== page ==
2.2. Create a Root Certification Authority Certificate.

CA.pl -newcert 
(openssl req -config /etc/openssl.cnf -new -x509 -keyout newreq.pem \
-out newreq.pem -days 365) 

creates a self signed certificate (for Certificate Authority). The resulting file goes into newreq.pem. For the common Name (CN) use something like “ACME root Certificate”. This file needs to be split into 2 files cacert.pem and private/cakey.pem. The part -RSA PRIVATE KEY- goes into private/cakey.pem while the part -CERTIFICATE- goes into cacert.pem. Delete newreq.pem when finished.

Now ensure that the file index.txt is empty and that the file serial contains 01.

You may want to increase the number of days so that your root certificate and all the certificates signed by this root does not have to be changed when the root certificate expires. I think professional companies work over 5 years to 10 years for their root certificates.

openssl req -config /etc/openssl.cnf -new -x509 -keyout private/cakey.pem \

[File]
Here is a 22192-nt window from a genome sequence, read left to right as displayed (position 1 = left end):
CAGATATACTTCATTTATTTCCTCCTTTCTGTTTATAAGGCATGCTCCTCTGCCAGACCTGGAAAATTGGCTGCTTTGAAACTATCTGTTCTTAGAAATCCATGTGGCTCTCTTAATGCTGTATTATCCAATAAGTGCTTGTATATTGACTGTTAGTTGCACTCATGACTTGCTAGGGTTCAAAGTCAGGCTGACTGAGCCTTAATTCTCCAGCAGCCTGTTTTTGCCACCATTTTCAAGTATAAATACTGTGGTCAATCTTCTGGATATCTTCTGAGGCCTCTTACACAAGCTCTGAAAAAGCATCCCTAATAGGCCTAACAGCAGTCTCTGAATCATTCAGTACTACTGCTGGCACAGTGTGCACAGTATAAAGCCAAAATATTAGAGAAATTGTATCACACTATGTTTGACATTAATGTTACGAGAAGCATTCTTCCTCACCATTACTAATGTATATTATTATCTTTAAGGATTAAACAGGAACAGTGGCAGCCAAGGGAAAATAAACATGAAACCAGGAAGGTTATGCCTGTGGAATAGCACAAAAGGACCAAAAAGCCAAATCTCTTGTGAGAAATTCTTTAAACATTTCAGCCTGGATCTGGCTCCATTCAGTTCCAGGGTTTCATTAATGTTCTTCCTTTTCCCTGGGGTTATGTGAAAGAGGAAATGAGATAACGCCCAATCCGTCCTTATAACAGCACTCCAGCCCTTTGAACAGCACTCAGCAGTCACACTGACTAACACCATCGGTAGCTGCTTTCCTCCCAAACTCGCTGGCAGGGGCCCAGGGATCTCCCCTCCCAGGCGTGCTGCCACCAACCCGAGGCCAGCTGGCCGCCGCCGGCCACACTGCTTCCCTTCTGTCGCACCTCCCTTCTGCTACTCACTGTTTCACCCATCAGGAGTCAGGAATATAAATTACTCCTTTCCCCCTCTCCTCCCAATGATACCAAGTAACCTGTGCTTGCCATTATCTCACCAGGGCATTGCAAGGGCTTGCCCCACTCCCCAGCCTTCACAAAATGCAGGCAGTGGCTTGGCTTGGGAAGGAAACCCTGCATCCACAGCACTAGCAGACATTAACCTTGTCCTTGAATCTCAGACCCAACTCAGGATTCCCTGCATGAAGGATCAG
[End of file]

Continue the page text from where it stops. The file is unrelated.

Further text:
-out cacert.pem -days 3650

This last command is better than “CA.pl -newcert” as it will place the files in the required locations and create a root CA valid for 10 years.

Now ensure that this self signed root certificate is used only to sign other certificates. The private key is highly sensible, never compromise it, by removing the passphrase that protects it. Some people will place the private key on a floppy and will load it only when signing other certificates. If you computer gets hacked they can't physically get hold of the private key, if it is on a floppy.

Now you have a root Certification Authority. Other people need to trust your self-signed root CA Certificate, and therefore download it and register it on their browser.

You will have to type the passphrase each time you want to sign another certificate with it.